This course introduces students to the practice of law in the United States from the perspective of the law as a profession that draws heavily on philosophy, sociology and ethics. The course will focus on the basics of attorney client formation, duties and responsibilities of lawyers, regulation of lawyer conduct, basic elements of law practice, managing relationships and many other facets of the attorney’s duties as an officer of the court. The course will be based around the American Bar Association's Model Rules of Professional Conduct and will use excerpts from a problem based casebook. (3 credits)

Maximum enrollment: 20
Prerequisites(s): 9th and 10th grade English

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ROSENSTIEL SCHOOL OF MARINE AND ATMOSPHERIC SCIENCE

Tropical Marine Biology  6 Credit Hours

Study Florida's tropical marine ecosystems.

MSC 107 - Life in the Sea (3 credits)
Introduction to the oceans and their significance to mankind, encompassing geological, physical, chemical, and biological processes; man’s role in and on the sea, including fisheries, pollution, and ocean management.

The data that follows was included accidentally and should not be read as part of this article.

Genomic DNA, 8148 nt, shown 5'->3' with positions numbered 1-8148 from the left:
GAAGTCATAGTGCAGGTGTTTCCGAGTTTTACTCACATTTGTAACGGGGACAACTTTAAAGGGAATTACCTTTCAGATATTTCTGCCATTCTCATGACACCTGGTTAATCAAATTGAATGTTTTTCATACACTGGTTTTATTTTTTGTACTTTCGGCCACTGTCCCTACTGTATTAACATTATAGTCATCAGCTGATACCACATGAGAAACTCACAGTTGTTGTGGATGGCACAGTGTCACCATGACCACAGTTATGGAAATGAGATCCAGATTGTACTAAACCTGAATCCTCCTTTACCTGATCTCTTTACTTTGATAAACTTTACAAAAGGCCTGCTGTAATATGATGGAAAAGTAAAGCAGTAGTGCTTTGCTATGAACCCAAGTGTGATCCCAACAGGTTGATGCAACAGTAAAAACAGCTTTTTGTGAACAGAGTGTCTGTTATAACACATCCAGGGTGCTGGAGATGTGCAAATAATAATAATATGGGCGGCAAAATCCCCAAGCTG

MSC 115 – Tropical Marine Environments (3 credits)
A field and lecture study of selected marine environments around South Florida, with emphasis on the interaction between organisms and the geological substrate.

Field trips include a visit to the University of Miami Rosenstiel School of Marine and Atmospheric Science on Virginia Key, local field excursions, an overnight in Key Largo, a swim with dolphins, and shark tagging.

Maximum enrollment: 20
Prerequisites(s): Biology and one other lab science.

Shark Tagging with UM Summer Scholars
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Marine Conservation  coming soon

Check back for course descriptions.

Maximum enrollment: 20
Prerequisites(s): Biology and one other lab science.